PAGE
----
Timeline: Reforms in Myanmar

  • 11 November 2014
  • From the section Asia

A process of reform has been under way in Myanmar (also known as Burma) since November 2010, when military rule was replaced by a new military-backed civilian government. Here is a timeline of key developments.


Aung San Suu Kyi waves to a crowd of supporters gathered outside her house after her release in Yangon on 13 November 2010
Aung San Suu Kyi was released from house arrest in November 2010

November: The main military-backed party, the Union Solidarity and Development Party (USDP), claims a resounding victory in the first elections for 20 years. Opposition groups allege widespread fraud and many Western countries condemn the vote as a sham. The junta says it marks the transition from military rule to a civilian democracy.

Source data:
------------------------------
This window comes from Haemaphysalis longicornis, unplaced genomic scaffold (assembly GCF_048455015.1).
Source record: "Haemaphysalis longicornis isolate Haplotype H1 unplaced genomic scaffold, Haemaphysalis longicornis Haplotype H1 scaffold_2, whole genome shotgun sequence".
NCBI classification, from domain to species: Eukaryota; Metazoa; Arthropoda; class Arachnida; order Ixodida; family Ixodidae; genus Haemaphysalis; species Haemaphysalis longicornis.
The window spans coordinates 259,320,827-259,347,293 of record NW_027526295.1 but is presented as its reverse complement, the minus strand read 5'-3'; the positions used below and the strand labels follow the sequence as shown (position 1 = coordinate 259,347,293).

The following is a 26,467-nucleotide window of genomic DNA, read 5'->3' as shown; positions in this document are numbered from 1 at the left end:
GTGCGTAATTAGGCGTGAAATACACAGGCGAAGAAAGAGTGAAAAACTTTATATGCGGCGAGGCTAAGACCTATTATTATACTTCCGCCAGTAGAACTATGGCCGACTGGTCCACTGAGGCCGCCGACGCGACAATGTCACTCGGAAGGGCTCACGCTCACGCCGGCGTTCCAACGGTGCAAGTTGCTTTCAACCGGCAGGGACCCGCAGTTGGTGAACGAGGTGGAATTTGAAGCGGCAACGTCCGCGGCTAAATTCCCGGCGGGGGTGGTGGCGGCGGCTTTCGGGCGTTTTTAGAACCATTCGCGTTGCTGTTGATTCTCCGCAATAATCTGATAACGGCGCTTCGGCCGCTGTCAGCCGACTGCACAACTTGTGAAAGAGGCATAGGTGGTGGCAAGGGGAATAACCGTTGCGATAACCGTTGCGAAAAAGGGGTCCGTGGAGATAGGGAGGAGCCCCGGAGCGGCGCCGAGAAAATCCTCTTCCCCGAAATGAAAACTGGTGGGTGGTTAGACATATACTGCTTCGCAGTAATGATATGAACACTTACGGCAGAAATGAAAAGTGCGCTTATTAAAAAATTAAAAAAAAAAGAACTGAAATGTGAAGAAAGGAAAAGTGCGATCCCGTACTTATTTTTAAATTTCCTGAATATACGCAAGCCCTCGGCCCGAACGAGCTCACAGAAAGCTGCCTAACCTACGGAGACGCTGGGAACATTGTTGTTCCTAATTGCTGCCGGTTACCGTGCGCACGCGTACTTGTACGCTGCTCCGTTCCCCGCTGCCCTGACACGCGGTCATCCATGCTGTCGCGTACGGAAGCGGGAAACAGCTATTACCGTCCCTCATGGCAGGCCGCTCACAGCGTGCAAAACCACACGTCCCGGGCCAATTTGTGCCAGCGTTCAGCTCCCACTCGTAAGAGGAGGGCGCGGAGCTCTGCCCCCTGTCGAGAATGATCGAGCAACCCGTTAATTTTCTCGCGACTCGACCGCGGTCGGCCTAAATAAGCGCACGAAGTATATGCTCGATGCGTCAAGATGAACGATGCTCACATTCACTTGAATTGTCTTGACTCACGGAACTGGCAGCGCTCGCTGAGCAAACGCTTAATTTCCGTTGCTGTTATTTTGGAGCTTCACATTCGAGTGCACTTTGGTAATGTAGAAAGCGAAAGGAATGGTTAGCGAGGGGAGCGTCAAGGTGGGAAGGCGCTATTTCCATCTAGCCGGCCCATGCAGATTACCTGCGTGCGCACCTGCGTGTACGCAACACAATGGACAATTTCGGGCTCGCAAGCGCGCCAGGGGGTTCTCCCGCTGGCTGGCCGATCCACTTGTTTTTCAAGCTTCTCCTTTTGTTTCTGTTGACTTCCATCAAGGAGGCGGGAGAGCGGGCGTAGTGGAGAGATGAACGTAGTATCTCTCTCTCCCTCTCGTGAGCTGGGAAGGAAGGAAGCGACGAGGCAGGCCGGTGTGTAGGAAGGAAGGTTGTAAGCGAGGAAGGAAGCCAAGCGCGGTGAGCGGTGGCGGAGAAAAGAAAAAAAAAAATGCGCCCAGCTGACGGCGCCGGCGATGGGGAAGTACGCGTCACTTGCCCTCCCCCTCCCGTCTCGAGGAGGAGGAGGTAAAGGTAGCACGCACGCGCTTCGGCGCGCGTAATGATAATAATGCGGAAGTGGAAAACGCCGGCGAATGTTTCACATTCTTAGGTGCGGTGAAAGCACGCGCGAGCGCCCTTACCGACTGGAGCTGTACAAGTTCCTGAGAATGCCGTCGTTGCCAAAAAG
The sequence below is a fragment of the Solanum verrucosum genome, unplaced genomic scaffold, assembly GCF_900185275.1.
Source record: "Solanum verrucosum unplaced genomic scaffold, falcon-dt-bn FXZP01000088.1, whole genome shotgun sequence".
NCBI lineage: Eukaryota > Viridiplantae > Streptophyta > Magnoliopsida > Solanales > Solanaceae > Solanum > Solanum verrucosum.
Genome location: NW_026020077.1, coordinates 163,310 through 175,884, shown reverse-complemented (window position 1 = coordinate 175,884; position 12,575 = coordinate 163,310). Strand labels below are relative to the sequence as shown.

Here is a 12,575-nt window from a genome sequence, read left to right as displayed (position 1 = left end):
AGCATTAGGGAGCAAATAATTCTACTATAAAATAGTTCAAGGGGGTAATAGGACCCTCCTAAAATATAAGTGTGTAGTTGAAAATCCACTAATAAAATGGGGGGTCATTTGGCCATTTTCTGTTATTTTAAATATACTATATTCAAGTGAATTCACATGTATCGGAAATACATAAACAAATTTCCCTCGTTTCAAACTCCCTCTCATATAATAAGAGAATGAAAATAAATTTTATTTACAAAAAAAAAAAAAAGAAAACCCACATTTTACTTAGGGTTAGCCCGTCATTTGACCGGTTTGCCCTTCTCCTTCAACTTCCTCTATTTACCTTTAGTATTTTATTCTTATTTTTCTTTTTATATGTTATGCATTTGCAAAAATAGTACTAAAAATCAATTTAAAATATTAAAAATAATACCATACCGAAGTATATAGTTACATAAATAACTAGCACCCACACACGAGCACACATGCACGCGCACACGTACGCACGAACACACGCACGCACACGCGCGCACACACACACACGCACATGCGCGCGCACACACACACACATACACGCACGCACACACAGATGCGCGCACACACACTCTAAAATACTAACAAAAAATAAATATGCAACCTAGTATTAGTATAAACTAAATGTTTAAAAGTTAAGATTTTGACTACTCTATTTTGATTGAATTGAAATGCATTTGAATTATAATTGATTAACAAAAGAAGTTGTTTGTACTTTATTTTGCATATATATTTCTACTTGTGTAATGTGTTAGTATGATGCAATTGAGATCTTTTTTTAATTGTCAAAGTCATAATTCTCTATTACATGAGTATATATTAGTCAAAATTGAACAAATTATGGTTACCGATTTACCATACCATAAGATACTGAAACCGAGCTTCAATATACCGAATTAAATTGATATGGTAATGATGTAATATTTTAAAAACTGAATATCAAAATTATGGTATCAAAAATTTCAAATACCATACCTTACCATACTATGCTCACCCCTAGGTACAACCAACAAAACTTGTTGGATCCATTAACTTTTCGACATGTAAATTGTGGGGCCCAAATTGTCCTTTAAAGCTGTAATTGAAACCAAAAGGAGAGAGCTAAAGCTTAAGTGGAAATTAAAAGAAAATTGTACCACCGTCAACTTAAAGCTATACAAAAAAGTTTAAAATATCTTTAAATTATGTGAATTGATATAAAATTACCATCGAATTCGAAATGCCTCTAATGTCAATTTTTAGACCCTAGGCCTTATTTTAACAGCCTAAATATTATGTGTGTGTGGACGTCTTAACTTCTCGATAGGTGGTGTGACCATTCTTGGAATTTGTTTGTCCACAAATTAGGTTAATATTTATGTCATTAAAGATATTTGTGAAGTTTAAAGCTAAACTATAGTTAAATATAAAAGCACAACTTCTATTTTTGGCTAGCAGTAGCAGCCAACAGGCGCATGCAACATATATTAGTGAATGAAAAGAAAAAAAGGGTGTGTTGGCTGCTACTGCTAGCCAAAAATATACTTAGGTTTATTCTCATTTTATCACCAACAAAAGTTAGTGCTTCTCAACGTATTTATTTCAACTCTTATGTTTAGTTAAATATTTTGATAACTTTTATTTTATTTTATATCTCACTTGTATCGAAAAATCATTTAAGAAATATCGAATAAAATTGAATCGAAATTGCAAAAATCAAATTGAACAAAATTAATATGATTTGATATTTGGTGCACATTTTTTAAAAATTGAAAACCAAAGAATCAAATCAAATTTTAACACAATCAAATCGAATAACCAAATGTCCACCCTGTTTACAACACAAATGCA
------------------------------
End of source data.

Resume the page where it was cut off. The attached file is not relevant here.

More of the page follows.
A week after the election, Aung San Suu Kyi - who had been prevented from taking part - is released from house arrest.


This file photo dated 5 December 2005 shows Myanmar's Lieutenant General Thein Sein, chairman of the National Convention, delivering a speech at an inaugural session of the National Convention in Nyaung Hnapin
Thein Sein was sworn in on 30 March 2011 alongside two vice presidents and the newly-elected parliament

January: The government authorises internet access for Aung San Suu Kyi.

March: Thein Sein is sworn in as president of a nominally civilian government and the transfer of powers to the new government is complete.

May: The new government frees thousands of prisoners under an amnesty, but few political prisoners are among them and the move is dismissed by one rights group as "pathetic".

August: Aung San Suu Kyi is allowed to leave Rangoon on a political visit; days later she meets President Thein Sein in Nay Pyi Taw.

September: President Thein Sein suspends construction of controversial Chinese-funded Myitsone hydroelectric dam, in move seen as showing greater openness to public opinion.